On Being Blog

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Thursday, July 24, 2008 - 11:05

"The Dead Sea Scrolls" of Chinese theological history uncover an emotional side of Confucianism.

Wednesday, July 23, 2008 - 05:46

This sentence in The New York Times yesterday nearly made me choke on my organic lettuce (purchased at the coop):

“The highest form of luxury is now growing it yourself or paying other people to grow it for you,” said Corby Kummer, the food columnist and book author. “This has become fashion.”

Tuesday, July 22, 2008 - 06:08

New Scientist’s headline “‘Ten Commandments’ of race and genetics issued” possibly falls into the overly-clever-but-unnecessary category of journalistic wordplay. They took the easy way out; ashamedly, it grabbed my attention.

Mapping the human genome has raised many ethical questions about choices — controversial issues ranging from designer babies to personal privacy rights. But, the issue of using this greater level of genetic detail as a basis for racial stereotypes and discriminatory policies, well, that’s a quieter issue that perhaps has more pervasive reprecussions.

Stereotypes, such as the native physicality of African-American athletes, may be born out by such data, but we may not be taking into account the cultural and social factors that contribute to these conclusions. Because the data may feed our preconceptions and appear to be logical, the scientific methodologies may not be scrutinized as critically as they could be.

Tuesday, July 15, 2008 - 15:43
Tuesday, July 15, 2008 - 15:30

So we’ve been trying to finally find someone to interview about the human animal bond, a show topic that’s been in the works for quite a while now. I was shocked to learn in my research just how much the relationship between humans and animals had changed over time. About 100 years ago, dogs in this country were primarily used for work on the farm, and rarely allowed inside the home. Today, 60-80% of dogs sleep with their owners at night in the bedroom, either in or on the bed.

Why have we gotten so much closer to these creatures? Is it our growing sense of displacement from nature that makes us want to form a bond with something non-human? Is it the same longing many people for natural places that a recent guest talked about in our show Pagans Ancient and Modern?

Friday, July 11, 2008 - 13:44

"crosswords" by m_m_mnemonic

After a group conversation about which Star Wars movie was the best one (discounting the new trilogy, obviously, my favorite The Empire Strikes Back has a strong following), I went out for lunch. In the food court nearest to our building, I saw at a distance a man sitting at a table, pencil in hand, his palm squeezing his forehead. He was looking down at some paper, and looked like he had to figure out a way to balance his finances or die. As I got closer, I saw what he was working on: a crossword puzzle. He was completely taken.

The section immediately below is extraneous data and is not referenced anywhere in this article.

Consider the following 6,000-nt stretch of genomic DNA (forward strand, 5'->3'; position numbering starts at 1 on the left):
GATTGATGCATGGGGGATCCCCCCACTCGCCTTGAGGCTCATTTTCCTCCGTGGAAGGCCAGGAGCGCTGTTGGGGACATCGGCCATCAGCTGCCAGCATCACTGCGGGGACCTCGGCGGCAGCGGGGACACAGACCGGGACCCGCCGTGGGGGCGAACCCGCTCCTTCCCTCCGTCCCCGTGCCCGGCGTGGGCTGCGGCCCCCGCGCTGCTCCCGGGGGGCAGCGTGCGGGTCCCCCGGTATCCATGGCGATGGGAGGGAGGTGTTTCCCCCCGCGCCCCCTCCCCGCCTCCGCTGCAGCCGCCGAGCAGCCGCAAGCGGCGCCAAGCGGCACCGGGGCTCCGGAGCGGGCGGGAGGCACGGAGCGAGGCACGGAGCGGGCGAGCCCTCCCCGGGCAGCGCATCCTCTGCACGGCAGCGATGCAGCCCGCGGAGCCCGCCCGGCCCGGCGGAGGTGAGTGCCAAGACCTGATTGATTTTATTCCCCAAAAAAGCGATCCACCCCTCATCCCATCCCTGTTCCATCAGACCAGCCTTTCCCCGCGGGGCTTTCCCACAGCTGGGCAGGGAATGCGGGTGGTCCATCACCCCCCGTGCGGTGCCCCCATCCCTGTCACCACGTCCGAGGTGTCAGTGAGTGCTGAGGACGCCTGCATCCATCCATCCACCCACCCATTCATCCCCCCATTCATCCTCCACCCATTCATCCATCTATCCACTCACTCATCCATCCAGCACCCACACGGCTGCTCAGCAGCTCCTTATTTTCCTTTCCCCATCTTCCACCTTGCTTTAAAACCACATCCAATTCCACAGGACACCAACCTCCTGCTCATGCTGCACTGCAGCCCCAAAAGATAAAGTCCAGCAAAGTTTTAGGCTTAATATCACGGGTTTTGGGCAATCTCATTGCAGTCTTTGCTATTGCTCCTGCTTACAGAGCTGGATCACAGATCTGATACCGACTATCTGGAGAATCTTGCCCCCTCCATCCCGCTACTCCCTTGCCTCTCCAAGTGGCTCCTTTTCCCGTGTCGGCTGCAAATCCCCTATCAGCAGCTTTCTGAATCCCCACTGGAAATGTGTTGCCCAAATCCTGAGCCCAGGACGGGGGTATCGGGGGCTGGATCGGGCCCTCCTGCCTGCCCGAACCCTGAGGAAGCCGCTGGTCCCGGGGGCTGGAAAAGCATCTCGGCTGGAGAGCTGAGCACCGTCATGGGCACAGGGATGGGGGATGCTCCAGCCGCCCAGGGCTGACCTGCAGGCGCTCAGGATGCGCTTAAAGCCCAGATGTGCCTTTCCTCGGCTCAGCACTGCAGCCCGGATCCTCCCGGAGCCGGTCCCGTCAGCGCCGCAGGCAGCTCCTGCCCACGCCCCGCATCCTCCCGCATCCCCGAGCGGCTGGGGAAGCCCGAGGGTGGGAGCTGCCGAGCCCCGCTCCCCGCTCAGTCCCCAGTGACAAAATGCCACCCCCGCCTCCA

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Thursday, July 10, 2008 - 06:04

A slideshow of two Iranian women talking about their art, courtesy of Keshavarz.

Wednesday, July 9, 2008 - 12:10
Tuesday, July 8, 2008 - 15:09

Krista reflects on the listener response and skepticism following the 2008 rebroadcast of the Barbara Kingsolver interview.

Monday, July 7, 2008 - 21:47

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Latest Interviews

July 31, 2014

Yoga has infiltrated law schools and strip malls, churches and hospitals. This 5,000-year-old spiritual technology is converging with 21st-century medical science and with many religious and philosophical perspectives. Seane Corn takes us inside the practicalities and power of yoga. She describes how it helps her face the darkness in herself and the world, and how she’s come to see yoga as a form of body prayer.

July 24, 2014

Sculptural artist Dario Robleto is famous for spinning and shaping unconventional materials — from dinosaur fossils to pulverized vintage records, from swamp root to cramp bark. He joins words and objects in a way that distills meaning at once social, poetic, and scientific. He reveals how objects can become meditations on love, war, and healing.

July 17, 2014

Sixteen Muslims, in their own words, speak about the delights and gravity of Islam's holiest month. Through vivid memories and light-hearted musings, they reveal the richness of Ramadan — as a period of intimacy, and of parties; of getting up when the world is quiet for breakfast and prayers with one's family; of breaking the fast every day after nightfall in celebration and prayers with friends and strangers.

July 10, 2014

One of the most extraordinary minds of American and global history, W.E.B. Du Bois penned the famous line that "the problem of the 20th century is the problem of the color line." He is a formative voice for many of the people who gave us the Civil Rights Movement. But his passionate, poetic words speak to all of us navigating the ever-unfolding, unfinished business of civil rights. We bring Du Bois' life and ideas into relief for the 21st century — featuring one of the last interviews the great Maya Angelou gave before her death.

July 3, 2014

For the Fourth of July, a refreshing reality check about the long road of American democracy. We remember forgotten but fascinating, useful history as we contemplate how we might help young democracies on their own tumultuous paths now.